HASTINGS – The Nebraska Forest Service (NFS) and Hastings Museum have entered a new partnership to bring the best in environmental education to Hastings and the central Nebraska region.
The Hastings Museum has signed on to become an “Affiliate Education Center,” providing Project Learning Tree and Project WET (Water Education Today) materials to Hastings and surrounding communities. The museum has agreed to house various activity kits – aptly coined ‘Tree Trunks’ – to be made available for check-out by local teachers, educators, and the public. Each kit includes curricula and materials to lead environmental education lessons with students. Additionally, Hastings Museum will host professional development opportunities focused on helping educators implement hands-on environmental education with their students.
“Our goal is to provide unique environmental learning opportunities for both teachers and their students, in order to inspire the next generation of tree planters in our great state,” says Jack Hilgert, Conservation Educator at NFS. “This partnership aligns this goal with the excellent educational programming the museum provides to youth, educators, and general public.”
Becoming a Nebraska Forest Service certified Affiliate Education Center is a special designation for museums, nature centers, and other educationally invested organizations that are especially focused on environmental and STEM education. The Nebraska Forest Service is rolling out this new program partnership with several additional partners this month including Keep Omaha Beautiful, the University of Nebraska State Museum (Morrill Hall) in Lincoln, and the Wildcat Hills Nature Center.
“We are excited to partner with the Nebraska Forest Service,” says Russanne Hoff, Curator of Education at the Hastings Museum. “By housing these Tree Trunks and making them available to those in our area, we are able to provide student resource and professional development opportunities to help deepen people’s understanding of trees and the important role they play in our lives.”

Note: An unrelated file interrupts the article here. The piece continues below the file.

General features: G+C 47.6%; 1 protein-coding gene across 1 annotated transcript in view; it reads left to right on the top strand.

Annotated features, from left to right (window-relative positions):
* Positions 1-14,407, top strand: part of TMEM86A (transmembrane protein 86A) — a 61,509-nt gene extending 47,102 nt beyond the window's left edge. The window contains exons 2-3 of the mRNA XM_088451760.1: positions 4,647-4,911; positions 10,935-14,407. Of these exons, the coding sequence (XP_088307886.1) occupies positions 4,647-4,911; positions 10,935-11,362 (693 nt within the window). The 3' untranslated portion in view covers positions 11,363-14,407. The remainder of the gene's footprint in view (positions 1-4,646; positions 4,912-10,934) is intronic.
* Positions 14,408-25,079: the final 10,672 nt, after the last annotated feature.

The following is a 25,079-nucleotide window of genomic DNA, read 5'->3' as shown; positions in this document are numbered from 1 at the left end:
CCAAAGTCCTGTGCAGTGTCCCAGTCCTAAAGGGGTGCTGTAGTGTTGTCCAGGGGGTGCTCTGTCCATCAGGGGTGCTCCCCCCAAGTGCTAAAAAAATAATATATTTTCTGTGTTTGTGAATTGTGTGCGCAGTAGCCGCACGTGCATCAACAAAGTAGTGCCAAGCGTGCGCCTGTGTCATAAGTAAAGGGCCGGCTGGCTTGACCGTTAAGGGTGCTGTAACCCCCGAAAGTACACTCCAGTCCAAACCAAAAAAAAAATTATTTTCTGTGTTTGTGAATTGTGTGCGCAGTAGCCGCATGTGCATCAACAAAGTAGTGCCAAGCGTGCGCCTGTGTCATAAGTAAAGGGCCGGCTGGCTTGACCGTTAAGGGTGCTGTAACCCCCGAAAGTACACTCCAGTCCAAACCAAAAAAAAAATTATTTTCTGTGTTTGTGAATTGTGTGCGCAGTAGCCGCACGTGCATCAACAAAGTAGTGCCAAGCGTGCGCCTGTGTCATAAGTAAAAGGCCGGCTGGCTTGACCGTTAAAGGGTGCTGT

Project Learning Tree uses forests as a “window to the world” to increase understanding of our complex environment. Project WET advances water education to understand global challenges and inspire local solutions. Both programs cultivate awareness and appreciation for Nebraska’s natural resources while stimulating the ability to make informed decisions on environmental issues, the commitment to take responsible action, and the aptitude to select sustainable choices in order to conserve these resources for future generations.
During the inaugural year of the program, the NFS plans to establish several of these regionally focused partnerships thanks to grant funds provided by the Sustainable Forestry Initiative. Eventually, the agency hopes to have a community-level presence in all regions of the cornhusker state. Any organizations interested in becoming an Affiliate Education Center should contact Jack Hilgert, at [email protected] or 402-472-4749.